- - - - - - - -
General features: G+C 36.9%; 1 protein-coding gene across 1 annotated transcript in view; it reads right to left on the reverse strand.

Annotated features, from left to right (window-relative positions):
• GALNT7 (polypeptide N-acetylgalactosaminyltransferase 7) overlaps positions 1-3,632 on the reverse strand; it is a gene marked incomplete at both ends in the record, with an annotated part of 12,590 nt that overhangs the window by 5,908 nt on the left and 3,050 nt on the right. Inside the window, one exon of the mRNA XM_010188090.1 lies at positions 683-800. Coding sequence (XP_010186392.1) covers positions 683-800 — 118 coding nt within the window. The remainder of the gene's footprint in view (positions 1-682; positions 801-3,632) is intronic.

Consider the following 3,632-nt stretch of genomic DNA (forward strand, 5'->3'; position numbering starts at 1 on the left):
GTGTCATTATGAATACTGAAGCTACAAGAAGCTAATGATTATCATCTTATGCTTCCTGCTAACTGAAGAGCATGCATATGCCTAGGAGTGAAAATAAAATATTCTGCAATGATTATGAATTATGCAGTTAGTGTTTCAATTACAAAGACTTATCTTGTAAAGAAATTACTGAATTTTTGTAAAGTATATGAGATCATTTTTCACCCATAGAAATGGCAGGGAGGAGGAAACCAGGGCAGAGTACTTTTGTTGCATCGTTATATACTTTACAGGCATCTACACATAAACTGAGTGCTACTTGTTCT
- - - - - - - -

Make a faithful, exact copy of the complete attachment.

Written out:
General features: G+C 36.9%; 1 protein-coding gene across 1 annotated transcript in view; it reads right to left on the reverse strand.

Annotated features, from left to right (window-relative positions):
• GALNT7 (polypeptide N-acetylgalactosaminyltransferase 7) overlaps positions 1-3,632 on the reverse strand; it is a gene marked incomplete at both ends in the record, with an annotated part of 12,590 nt that overhangs the window by 5,908 nt on the left and 3,050 nt on the right. Inside the window, one exon of the mRNA XM_010188090.1 lies at positions 683-800. Coding sequence (XP_010186392.1) covers positions 683-800 — 118 coding nt within the window. The remainder of the gene's footprint in view (positions 1-682; positions 801-3,632) is intronic.

Consider the following 3,632-nt stretch of genomic DNA (forward strand, 5'->3'; position numbering starts at 1 on the left):
GTGTCATTATGAATACTGAAGCTACAAGAAGCTAATGATTATCATCTTATGCTTCCTGCTAACTGAAGAGCATGCATATGCCTAGGAGTGAAAATAAAATATTCTGCAATGATTATGAATTATGCAGTTAGTGTTTCAATTACAAAGACTTATCTTGTAAAGAAATTACTGAATTTTTGTAAAGTATATGAGATCATTTTTCACCCATAGAAATGGCAGGGAGGAGGAAACCAGGGCAGAGTACTTTTGTTGCATCGTTATATACTTTACAGGCATCTACACATAAACTGAGTGCTACTTGTTCT